In 18th Century America, the humble squirrel was a desirable (and fashionable) pet! One young woman in Virginia was so distraught at the loss of her squirrel that she composed a poem for the Virginia Gazette (December 15th, 1768):
Relentless tyrant! Who could kill
A thing so pretty as my PHIL,
A thing so sprightly and so queer,
The pet I lov’d so very dear,
To rob me of the pretty elf,
I wish that he had dy’d himself
Where now, enraptur’d, shall I see,
My PHILLY skip from tree to tree!
Caper and gambol in the air
Suspended from the earth as far
As where the topmost shoot makes out,
There frisk, and dance, and turn about!
Then chatter at me (saucy thing)
And be so haughty as a King!
And though I sooth’d, and might entreat,
He’d pluck his acorns, sit and eat,
E’er he would to my arms retreat.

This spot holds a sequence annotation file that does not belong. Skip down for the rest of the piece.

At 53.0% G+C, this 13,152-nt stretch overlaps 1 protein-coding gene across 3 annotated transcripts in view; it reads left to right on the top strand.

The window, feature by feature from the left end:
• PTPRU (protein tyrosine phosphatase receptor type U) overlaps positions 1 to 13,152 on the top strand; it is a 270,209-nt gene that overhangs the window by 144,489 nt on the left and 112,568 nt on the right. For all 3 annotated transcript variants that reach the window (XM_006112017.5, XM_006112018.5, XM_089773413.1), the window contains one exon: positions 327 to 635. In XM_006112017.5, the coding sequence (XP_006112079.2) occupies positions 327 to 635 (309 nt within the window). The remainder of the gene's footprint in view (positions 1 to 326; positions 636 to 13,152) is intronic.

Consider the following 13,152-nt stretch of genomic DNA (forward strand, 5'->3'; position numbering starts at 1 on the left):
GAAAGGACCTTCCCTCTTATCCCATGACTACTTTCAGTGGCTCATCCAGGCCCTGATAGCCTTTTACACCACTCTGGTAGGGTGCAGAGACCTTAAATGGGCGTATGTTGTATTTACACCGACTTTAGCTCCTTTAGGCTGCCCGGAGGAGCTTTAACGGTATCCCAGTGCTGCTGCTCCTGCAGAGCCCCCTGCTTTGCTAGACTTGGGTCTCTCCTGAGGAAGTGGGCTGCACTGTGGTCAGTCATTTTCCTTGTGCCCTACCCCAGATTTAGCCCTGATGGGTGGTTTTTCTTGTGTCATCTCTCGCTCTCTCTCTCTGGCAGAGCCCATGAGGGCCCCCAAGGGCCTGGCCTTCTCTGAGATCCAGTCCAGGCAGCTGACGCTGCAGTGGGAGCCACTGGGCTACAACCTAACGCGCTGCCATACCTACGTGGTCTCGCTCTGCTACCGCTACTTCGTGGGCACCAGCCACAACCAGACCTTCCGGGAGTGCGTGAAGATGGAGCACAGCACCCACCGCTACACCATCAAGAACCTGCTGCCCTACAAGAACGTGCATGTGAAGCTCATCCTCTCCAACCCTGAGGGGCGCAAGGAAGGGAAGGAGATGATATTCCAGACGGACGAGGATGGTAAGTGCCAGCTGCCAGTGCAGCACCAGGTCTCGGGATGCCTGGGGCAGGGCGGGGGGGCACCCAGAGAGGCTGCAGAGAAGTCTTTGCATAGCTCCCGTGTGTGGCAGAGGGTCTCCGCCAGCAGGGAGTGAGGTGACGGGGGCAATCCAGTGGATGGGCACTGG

Then did I stroke him, scratch his head,
And in my bosom made his bed;
For my affection was and still
Is all engrossed by charming PHILL;
For him I mourn, for him I cry,
For him alone I daily sigh;
For him I’ve lost each night’s repose,
Nothing enjoying but my woes.
Oh could my squirrel but survive,
Ecstatick pleasure me ‘twould give;
But he is gone ! ne’er to return!
And useless ‘tis to sigh and mourn.
I’ll therefore seek another pet,
A husband I may surely get…
Image: Portrait of Deborah Hall (and squirrel), by William Williams (1766), from the Brooklyn Museum.